Friday, December 14, 2012


According to the National Center for Education Statistic (which is the link that I got when I googled), there are 93,295 public schools in the United States.  I'm clinging to that number today.  Because when I look at that, and I think that this horrific accident happened in one out of 93,295 schools, I can remind myself that this is rare.  And it's an unspeakable tragedy.  And most importantly, schools are safe.

I don't like sharing my kids.  I'd rather keep them home with me all the time.  I send them to school because I know that they are safe and loved and cared for.  Because they have to live, they have to have friends and experiences outside of my living room.  My kids have exceptional teachers.  Teachers that have surpassed every expectation I've ever had with their dedication, devotion, concern, and effort that they put into making sure that my kids thrive.  Flagg Street School is, as I'm sure so many schools are, a place of nurturing and security.  I know this.  But today, I don't feel like anywhere is safe.

They don't know about this.  I've kept the television off.  I did all my crying before they came home, and other than squeezing them both until they giggled and begged me to let go before they choked, they didn't notice anything different.  I know that I'll have to tell them.  I know that they'll hear about it.  I just don't know how to yet.

And until I can manage to talk about it, without thinking about how I gave them both a kiss and one last hug and shipped them off to school like so many other parents, until I can stop putting myself into those parents' places.  Until I can stop imagining what it would be like, to know that the last hug really was the last hug - I'm not going to tell them about it.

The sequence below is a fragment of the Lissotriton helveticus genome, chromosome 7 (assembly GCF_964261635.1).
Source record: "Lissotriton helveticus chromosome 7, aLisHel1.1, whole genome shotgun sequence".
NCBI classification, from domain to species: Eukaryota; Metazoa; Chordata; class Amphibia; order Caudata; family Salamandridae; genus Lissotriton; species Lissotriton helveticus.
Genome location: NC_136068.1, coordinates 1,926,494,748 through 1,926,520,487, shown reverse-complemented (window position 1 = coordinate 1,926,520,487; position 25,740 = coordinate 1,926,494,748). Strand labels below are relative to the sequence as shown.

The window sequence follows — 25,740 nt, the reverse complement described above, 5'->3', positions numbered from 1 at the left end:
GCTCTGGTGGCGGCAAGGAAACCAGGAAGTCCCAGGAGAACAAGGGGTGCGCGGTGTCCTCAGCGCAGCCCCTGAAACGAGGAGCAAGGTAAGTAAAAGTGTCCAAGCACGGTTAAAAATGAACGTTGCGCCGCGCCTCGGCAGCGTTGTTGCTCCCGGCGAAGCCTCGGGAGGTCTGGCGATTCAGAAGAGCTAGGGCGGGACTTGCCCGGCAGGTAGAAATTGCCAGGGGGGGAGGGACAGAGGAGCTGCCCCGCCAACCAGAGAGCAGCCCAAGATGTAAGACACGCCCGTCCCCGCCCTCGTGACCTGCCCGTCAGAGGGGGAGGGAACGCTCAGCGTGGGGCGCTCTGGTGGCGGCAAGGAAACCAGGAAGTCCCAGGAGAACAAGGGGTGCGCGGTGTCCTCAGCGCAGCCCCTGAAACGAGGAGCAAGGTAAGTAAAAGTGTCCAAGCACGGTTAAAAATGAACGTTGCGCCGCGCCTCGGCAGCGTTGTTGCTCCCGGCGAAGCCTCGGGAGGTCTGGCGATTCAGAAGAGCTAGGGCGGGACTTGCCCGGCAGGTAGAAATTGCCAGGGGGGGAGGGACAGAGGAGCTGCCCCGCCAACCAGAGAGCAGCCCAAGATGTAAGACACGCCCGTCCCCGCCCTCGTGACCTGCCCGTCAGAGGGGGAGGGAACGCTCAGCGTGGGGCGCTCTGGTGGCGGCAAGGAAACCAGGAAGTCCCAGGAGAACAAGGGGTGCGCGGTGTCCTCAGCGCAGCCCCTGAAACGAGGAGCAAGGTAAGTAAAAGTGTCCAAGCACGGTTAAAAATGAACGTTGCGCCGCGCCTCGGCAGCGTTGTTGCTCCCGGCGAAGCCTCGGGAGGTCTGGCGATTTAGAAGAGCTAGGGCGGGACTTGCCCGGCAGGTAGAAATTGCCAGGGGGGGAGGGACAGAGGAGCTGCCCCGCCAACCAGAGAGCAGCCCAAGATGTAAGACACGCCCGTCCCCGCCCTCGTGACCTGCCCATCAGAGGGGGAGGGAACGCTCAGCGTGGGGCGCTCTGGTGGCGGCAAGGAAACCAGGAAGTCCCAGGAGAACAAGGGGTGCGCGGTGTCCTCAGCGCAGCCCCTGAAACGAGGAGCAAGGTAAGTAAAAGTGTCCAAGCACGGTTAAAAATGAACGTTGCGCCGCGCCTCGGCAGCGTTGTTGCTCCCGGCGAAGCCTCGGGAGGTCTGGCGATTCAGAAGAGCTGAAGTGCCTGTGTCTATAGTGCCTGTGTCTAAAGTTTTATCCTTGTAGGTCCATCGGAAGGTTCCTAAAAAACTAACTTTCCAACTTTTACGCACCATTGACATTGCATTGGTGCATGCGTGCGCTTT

I'm sure that there are many people who will talk about gun control, and stronger security measures.  But I think that misses the point.  The point, if I may be so bold, is that horrible, unimaginable tragedies happen.  They just do.  Life can change in an instant, and you never know what tomorrow might bring.  I don't want my kids barricaded in a school with metal detectors and afraid of everyone.  That's not the solution.  But for me, the point is that life is fragile and so, so precious.  We forget that.  We have to, I guess, in order to live.

So, for me, the point is just a reminder... there, but for the grace of God, go I.  And I'll honor those lives lost today by remembering, as much as I can, how fortunate we are.  To live in this time, in this place.  To have beautiful, healthy children.  To be able to squeeze them until they giggle and to cherish them as much as I can.  And I'll do my best to forget how fragile and scary it is, because the world is an amazing place, filled with wonderful people and incredible experiences - and in order for me to allow my children out into it, I'm going to have to forget how incredibly fragile life is.  

No comments: